From inventory management to patient identification, barcodes facilitate healthcare workflows by providing quick and reliable access to data. The integration of scanning technology into mobile devices ensures that nurses and clinicians have access to relevant information at all times. Using such a tool improves adherence to protocol and saves time that can be spent on providing patients with excellent medical care.
In a hospital setting, reducing the potential for human error is an effective strategy for mitigating health risks for patients in medication administration. Technology can help with that by providing nurses and clinicians with precisely the information they need, right when they need it. A quick scan of the barcode on medication packaging is all it takes to fetch important information like strength and quantity from a database. 1D or 2D barcodes can be printed on patient wristbands, encoding data like name and age, medical conditions, and allergies. Laboratory samples can be labeled in the same way to reduce the likelihood of mix-ups. All these applications save time, reduce the potential for mistakes, and, when combined, create an efficient, interlocking medical information system.
Barcodes and health care: The perfect match
Barcodes are a tried and true method for retrieving and recording data whenever writing it down by hand is too slow or unreliable. While one-dimensional, linear barcodes are mainly used to store sequences of alphanumeric characters, two-dimensional variants can encode large quantities of data.
In Europe, medication packaging typically features both types: The 1D code, consisting of vertical lines of varying widths, contains the medication’s unique pharmacy product number, whereas the 2D code, a square pattern of black and white pixels, functions as a safety and tracking mechanism to prevent the counterfeiting of pharmaceuticals.
Modern barcodes have an extremely low error rate, thanks to precaution measures like check digits that ensure correct data readings even when lighting conditions are not ideal or parts of the codes are damaged. This makes them especially well-suited for high-risk environments like hospitals. To make sure that staff can benefit from this technology at all times, a mobile scanning device is the best solution. This is where bespoke barcode scanning software comes into play.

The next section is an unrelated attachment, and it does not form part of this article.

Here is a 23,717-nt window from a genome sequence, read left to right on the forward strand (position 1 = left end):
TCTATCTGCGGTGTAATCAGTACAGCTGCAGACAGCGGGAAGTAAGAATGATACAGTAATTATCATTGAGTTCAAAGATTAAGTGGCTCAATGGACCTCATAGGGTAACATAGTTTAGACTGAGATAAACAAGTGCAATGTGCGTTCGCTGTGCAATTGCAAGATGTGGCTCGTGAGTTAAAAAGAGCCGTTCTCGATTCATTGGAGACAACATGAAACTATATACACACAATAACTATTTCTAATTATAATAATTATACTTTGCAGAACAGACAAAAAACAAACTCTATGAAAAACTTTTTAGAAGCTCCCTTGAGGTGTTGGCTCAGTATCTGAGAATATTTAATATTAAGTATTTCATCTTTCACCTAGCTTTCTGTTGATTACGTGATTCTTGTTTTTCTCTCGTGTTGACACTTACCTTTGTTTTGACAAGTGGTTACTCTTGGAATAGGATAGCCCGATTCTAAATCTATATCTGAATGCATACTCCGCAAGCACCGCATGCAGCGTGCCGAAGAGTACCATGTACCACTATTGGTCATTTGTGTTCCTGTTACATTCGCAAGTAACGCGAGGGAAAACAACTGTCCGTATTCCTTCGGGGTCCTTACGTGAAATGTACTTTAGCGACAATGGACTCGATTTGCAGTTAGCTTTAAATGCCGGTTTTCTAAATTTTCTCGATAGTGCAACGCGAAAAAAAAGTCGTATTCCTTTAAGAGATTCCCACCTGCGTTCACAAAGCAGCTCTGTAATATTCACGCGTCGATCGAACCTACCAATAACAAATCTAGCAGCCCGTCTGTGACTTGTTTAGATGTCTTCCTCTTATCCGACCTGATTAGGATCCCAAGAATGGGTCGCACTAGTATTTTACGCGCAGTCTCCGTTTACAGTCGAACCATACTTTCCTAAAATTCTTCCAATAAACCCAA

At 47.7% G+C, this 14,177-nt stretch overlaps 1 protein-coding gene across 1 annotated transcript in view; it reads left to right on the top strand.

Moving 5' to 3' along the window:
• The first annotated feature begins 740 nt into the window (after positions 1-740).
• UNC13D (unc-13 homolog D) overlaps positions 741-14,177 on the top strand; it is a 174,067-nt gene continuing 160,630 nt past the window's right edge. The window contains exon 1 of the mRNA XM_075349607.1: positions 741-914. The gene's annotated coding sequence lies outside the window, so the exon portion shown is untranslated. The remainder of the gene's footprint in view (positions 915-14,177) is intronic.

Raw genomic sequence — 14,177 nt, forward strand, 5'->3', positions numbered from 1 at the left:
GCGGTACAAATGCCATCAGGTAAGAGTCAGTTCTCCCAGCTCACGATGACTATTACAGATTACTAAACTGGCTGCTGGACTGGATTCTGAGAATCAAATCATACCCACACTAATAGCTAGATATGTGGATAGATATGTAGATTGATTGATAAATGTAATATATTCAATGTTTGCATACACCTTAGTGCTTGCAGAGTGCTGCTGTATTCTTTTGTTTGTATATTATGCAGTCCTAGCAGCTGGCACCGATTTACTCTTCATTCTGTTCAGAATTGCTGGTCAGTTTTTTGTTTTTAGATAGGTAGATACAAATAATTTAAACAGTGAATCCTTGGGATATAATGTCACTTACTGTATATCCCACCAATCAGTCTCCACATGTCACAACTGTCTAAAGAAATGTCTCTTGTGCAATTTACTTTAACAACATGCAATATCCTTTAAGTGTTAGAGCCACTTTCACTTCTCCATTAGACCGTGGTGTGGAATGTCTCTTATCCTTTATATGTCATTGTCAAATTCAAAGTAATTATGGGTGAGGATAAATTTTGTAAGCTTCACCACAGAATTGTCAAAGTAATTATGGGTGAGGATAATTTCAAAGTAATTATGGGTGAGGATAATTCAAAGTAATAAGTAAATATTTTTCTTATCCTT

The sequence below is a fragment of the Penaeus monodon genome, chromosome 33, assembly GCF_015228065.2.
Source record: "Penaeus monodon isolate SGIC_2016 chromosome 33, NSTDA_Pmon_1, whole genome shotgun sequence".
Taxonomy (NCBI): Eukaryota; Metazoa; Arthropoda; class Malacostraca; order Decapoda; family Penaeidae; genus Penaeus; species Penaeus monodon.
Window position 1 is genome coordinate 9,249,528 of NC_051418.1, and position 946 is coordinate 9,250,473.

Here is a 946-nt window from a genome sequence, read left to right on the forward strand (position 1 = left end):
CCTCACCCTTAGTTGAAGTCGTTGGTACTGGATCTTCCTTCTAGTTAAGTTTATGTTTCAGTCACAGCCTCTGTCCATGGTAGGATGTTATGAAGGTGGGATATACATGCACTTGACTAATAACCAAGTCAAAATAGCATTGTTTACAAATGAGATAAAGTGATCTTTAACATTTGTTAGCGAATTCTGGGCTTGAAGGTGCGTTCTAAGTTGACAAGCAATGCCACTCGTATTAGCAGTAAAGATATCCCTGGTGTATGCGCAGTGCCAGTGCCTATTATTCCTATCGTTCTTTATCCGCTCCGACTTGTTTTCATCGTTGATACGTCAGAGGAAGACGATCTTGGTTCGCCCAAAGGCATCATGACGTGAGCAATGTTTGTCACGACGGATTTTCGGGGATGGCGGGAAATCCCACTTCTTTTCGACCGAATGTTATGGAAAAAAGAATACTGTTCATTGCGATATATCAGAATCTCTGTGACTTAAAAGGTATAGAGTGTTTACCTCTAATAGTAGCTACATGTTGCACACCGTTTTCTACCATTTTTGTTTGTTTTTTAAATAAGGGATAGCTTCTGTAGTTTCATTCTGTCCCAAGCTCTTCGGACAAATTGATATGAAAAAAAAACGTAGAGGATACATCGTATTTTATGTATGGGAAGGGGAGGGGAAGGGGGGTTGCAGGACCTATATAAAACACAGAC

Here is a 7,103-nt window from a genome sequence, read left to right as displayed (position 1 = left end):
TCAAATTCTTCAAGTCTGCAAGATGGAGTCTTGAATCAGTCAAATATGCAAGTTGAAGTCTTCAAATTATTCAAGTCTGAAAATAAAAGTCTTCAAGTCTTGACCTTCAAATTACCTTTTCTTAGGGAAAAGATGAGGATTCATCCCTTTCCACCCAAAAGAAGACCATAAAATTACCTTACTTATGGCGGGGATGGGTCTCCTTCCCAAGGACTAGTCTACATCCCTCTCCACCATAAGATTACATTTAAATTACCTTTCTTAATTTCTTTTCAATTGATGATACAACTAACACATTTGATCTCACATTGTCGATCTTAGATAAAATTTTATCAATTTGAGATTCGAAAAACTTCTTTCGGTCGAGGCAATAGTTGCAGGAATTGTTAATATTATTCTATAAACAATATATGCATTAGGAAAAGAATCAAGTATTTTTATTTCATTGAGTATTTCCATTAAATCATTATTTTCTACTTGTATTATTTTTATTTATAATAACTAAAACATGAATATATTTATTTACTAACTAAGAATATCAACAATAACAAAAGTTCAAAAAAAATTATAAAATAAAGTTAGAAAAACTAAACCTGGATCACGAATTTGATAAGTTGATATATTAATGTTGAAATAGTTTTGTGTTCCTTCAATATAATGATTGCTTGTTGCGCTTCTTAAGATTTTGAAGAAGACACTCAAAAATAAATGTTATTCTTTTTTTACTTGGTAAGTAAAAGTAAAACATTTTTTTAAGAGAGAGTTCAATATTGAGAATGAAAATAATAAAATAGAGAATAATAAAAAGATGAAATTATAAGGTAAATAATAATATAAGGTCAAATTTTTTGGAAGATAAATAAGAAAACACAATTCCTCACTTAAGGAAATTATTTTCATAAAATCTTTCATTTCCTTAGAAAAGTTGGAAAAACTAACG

Mobile scanning and barcode medication administration to improve patient safety
A Barcode Scanner SDK can be integrated into any app running on iOS or Android devices, as well as web applications. This means that inexpensive smartphones can double as mobile scanning devices, which helps ensure compliance with standard operational procedures. By interfacing with the hospital information system, data can be recorded, compared, and edited, always keeping it up-to-date. Inventory management is as easy as scanning each drug administered to a patient, opening the possibility of automatically reordering products whenever stock runs low.
To reduce medication errors, hospitals may choose to implement barcode-assisted medication administration. Using this approach, healthcare professionals scan the barcodes on the packaging of the drug to be administered, on the patient’s wristband, and on their own ID badge, to rule out any preventable medication errors. As this information is recorded automatically, time-consuming paperwork is reduced.
The right Barcode Scanning SDK for the hospital setting
Due to the highly sensitive nature of the processed information, scanning software should work entirely offline without transferring any data to an external server. Ideally, it can be extended with a document scanning module, allowing for paper forms to be digitized and uploaded to the hospital’s database instantly. Speed and accuracy should be guaranteed even in less than ideal lighting conditions.
Scanbot SDK’s barcode scanning technology supports both mobile and web applications and can be expanded with document scanner and data capture modules. Operating entirely offline, it complies with both the GDPR and the CCPA.